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Thursday, December 15, 2005

Islam's forsaken renaissance - Mahathir Mohamad

Children often play a game where they sit in a circle. One whispers
something to his neighbor, who then whispers that information to the next
child, and so on, around the circle. By the time the last child whispers the
information to the first, it is totally different from what was originally

Something like that seems to have happened within Islam. The Prophet of
Islam, Muhammad, brought one -- and only one -- religion. Yet today we have
perhaps a thousand religions that all claim to be Islam.

Divided by their different interpretations, Muslims do not play the role
they once did in the world; instead, they are weakened and victimized.

The Shia/Sunni schism is so deep that each side condemns followers of the
other as apostates, kafir. The belief that the other's religion is not
Islam, and its followers not Muslim, has underpinned internecine wars in
which millions have died -- and continue to die. Even among the Sunnis and
Shias there are further divisions. The Sunnis have four imams and the Shias
have 12; their teachings all differ. Then there are other divisions,
including the Druze, the Alawites and the Wahabis.

We are also taught by our ulamas (religious instructors) that their
teachings must not be questioned. Islam is a faith. It must be believed.
Logic and reason play no part in it. But what is it that we must believe
when each branch of Islam thinks the other one is wrong? The Koran, after
all, is one book, not two or three, or a thousand.

According to the Koran, a Muslim is anyone who bears witness that "there is
no God [Allah] but Allah, and that Muhammad is his Rasul [messenger]." If no
other qualification is added, then all those who subscribe to these precepts
must be regarded as Muslims. But because we Muslims like to add
qualifications that often derive from sources other than the Koran, our
religion's unity has been broken.

But perhaps the greatest problem is the progressive isolation of Islamic
scholarship -- and much of Islamic life -- from the rest of the modern
world. We live in an age of science in which people can see around corners,
hear and see things happening in outer space and clone animals. And all of
these things seem to contradict our belief in the Koran.

This is so because those who interpret the Koran are learned only in
religion, in its laws and practices, and thus are usually unable to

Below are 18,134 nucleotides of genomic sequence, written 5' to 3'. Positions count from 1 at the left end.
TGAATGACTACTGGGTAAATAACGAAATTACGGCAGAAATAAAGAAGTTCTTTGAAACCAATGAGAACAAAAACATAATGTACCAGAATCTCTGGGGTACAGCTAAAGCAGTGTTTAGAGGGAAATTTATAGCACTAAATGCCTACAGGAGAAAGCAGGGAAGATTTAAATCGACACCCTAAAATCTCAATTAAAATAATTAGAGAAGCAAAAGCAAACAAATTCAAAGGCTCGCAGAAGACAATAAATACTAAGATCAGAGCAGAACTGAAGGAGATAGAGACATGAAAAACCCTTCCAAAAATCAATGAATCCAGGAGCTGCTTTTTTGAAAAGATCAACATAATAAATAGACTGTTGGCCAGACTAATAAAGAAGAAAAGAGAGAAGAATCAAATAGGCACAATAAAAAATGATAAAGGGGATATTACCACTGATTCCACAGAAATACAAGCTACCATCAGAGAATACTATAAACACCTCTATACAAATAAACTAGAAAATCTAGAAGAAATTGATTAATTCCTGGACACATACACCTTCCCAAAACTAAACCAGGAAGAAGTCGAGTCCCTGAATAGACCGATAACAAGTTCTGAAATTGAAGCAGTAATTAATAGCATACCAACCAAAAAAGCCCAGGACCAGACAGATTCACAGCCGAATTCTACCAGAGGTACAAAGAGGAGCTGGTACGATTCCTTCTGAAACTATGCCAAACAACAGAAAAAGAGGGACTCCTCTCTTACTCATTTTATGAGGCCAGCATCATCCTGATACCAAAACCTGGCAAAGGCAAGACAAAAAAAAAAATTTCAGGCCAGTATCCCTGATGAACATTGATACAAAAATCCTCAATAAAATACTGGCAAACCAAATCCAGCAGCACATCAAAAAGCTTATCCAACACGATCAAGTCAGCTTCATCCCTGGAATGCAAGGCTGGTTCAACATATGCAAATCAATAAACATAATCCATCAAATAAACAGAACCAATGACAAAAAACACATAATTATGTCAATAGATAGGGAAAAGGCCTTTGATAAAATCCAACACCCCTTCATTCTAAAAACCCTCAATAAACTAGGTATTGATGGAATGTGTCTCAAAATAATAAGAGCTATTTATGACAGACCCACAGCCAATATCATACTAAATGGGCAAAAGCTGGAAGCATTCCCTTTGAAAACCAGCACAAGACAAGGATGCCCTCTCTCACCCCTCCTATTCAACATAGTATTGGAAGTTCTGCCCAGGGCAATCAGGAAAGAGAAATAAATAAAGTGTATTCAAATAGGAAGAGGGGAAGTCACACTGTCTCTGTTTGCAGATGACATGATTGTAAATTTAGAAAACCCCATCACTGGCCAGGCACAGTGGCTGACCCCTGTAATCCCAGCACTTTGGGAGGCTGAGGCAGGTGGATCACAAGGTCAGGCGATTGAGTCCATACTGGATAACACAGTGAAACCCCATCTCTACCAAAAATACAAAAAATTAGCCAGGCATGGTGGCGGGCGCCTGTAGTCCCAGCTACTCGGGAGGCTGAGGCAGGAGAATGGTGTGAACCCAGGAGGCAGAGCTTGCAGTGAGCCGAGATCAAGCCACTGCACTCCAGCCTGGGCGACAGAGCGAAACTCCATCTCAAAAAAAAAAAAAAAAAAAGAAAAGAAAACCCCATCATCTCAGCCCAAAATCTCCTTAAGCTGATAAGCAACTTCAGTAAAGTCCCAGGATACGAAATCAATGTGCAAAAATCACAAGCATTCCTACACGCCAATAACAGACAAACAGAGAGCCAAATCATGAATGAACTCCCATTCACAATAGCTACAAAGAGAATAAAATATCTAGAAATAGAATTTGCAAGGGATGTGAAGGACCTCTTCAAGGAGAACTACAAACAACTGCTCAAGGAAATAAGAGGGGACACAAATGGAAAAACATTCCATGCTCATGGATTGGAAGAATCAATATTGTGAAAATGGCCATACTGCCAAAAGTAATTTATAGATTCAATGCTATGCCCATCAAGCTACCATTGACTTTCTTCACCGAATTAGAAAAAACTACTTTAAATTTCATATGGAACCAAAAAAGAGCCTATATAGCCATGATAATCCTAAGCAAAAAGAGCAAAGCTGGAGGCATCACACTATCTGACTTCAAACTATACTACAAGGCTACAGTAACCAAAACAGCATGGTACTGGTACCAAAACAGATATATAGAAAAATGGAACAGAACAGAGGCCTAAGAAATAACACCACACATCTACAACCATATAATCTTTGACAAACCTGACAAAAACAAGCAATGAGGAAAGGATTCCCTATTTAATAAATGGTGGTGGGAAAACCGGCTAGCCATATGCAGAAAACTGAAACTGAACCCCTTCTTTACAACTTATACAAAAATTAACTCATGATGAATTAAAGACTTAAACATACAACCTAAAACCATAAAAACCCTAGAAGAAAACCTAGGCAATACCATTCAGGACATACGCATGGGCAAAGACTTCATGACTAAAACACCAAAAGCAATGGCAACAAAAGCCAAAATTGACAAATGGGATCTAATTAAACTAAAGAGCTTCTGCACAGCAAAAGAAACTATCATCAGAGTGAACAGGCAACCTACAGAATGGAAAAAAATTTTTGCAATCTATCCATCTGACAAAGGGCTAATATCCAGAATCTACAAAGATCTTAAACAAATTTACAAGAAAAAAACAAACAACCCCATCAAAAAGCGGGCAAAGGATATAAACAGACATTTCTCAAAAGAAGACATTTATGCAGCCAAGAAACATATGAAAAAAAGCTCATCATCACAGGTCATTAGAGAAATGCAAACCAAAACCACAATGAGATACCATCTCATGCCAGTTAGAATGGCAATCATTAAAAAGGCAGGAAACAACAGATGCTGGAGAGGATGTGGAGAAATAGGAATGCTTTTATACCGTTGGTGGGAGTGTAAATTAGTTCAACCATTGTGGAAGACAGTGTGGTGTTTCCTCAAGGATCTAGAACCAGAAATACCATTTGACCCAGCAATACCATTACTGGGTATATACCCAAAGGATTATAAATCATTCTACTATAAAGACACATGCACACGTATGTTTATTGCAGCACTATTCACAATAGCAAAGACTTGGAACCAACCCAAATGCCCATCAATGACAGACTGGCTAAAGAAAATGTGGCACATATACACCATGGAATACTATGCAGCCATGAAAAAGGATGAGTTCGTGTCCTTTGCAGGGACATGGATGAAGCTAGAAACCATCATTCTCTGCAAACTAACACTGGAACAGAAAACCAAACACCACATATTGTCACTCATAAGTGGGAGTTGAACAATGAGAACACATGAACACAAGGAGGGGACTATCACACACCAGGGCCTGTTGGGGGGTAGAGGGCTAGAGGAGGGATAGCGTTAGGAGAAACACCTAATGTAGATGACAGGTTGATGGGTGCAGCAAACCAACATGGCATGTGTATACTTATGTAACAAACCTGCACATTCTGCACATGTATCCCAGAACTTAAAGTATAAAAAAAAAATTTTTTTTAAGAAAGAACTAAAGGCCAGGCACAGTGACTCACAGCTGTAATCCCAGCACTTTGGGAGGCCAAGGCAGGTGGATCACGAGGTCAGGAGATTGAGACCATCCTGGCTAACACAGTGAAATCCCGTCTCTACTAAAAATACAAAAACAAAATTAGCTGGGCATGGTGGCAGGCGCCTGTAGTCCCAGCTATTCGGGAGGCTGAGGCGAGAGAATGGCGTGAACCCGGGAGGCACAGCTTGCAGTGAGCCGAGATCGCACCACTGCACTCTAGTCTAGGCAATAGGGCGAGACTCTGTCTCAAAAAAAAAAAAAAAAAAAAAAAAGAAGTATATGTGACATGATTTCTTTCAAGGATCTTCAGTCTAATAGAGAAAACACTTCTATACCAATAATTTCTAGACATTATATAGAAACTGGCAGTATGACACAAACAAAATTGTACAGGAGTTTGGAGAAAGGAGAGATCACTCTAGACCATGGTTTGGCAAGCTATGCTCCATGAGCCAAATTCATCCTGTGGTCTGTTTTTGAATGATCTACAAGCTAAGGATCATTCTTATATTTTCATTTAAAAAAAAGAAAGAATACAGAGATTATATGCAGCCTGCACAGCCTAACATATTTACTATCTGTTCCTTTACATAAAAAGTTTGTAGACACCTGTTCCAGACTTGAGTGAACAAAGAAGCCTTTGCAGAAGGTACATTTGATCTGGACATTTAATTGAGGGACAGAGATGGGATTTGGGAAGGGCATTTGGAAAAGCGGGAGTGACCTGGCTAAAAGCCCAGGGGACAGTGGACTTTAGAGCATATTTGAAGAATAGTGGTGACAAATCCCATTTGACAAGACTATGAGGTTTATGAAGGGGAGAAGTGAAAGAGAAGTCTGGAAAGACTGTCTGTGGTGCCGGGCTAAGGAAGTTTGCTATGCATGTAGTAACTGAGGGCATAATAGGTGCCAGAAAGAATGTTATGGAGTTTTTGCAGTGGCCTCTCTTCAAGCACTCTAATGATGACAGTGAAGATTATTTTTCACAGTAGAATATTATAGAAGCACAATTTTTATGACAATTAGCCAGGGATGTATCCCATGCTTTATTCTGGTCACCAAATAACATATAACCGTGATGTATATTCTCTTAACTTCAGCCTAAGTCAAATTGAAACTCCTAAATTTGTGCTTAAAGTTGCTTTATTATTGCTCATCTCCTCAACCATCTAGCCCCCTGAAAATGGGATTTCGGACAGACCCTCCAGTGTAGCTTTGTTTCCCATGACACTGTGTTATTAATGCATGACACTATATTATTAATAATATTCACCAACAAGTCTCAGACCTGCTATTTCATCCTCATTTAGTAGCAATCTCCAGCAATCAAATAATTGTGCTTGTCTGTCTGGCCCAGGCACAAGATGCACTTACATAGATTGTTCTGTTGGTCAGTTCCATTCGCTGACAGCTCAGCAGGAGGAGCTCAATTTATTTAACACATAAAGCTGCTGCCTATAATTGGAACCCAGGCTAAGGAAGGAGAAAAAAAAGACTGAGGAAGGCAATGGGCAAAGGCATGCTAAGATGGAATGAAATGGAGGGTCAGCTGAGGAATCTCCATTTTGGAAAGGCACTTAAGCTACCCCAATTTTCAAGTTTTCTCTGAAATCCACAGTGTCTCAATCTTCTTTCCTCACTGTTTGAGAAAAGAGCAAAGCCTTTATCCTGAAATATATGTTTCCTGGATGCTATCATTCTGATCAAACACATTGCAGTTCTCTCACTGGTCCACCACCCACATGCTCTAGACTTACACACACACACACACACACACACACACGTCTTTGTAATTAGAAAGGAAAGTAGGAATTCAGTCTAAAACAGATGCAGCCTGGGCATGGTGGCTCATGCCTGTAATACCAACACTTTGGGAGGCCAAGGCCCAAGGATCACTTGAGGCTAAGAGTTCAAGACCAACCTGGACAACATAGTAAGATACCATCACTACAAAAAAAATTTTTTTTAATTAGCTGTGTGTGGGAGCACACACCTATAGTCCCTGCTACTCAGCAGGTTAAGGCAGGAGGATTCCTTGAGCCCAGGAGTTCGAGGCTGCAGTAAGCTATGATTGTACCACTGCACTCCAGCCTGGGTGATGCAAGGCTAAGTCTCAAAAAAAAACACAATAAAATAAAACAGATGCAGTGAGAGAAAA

understand today's scientific miracles. The fatwas (legal opinions on
Islamic law) that they issue appear unreasonable and cannot be accepted by
those with scientific knowledge.

One learned religious teacher, for example, refused to believe that a man
had landed on the moon. Others assert that the world was created 2,000 years
ago. The age of the universe and its size measured in light years -- these
are things that the purely religiously trained ulamas cannot comprehend.

This failure is largely responsible for the sad plight of so many Muslims.
Today's oppression, the killings and the humiliations of Muslims, occurs
because we are weak, unlike the Muslims of the past. We can feel victimized
and criticize the oppressors, but to stop them we need to look at ourselves.
We must change for our own good. We cannot ask our detractors to change, so
that Muslims benefit.

So what do we need to do? In the past, Muslims were strong because they were
learned. Muhammad's injunction was to read, but the Koran does not say what
to read. Indeed, there was no "Muslim scholarship" at the time, so to read
meant to read whatever was available. The early Muslims read the works of
the great Greek scientists, mathematicians and philosophers. They also
studied the works of the Persians, the Indians and the Chinese.

The result was a flowering of science and mathematics. Muslim scholars added
to the body of knowledge and developed new disciplines, such as astronomy,
geography and new branches of mathematics. They introduced numerals,
enabling simple and limitless calculations.

But around the 15th century, the learned in Islam began to curb scientific
study. They began to study religion alone, insisting that only those who
study religion -- particularly Islamic jurisprudence -- gain merit in the
afterlife. The result was intellectual regression at the very moment that
Europe began embracing scientific and mathematical knowledge.

And so, as Muslims were intellectually regressing, Europeans began their
renaissance, developing improved ways of meeting their needs, including the
manufacture of weapons that eventually allowed them to dominate the world.

By contrast, Muslims fatally weakened their ability to defend themselves by
neglecting, even rejecting, the study of allegedly secular science and
mathematics, and this myopia remains a fundamental source of the oppression
suffered by Muslims today.

Many Muslims still condemn the founder of modern Turkey, Mustafa Kamal,
because he tried to modernize his country. But would Turkey be Muslim today
without Ataturk? Mustafa Kamal's clear-sightedness saved Islam in Turkey and
saved Turkey for Islam.

Failure to understand and interpret the true and fundamental message of the
Koran has brought only misfortune to Muslims. By limiting our reading to
religious works and neglecting modern science, we destroyed Islamic
civilization and lost our way in the world.

The Koran says that "Allah will not change our unfortunate situation unless
we make the effort to change it." Many Muslims continue to ignore this and,
instead, merely pray to Allah to save us, to bring back our lost glory. But
the Koran is not a talisman to be hung around the neck for protection
against evil. Allah helps those who improve their minds.
*Mahathir Mohamad was prime minister of Malaysia from 1981 to 2003.
*Copyright: Project Syndicate


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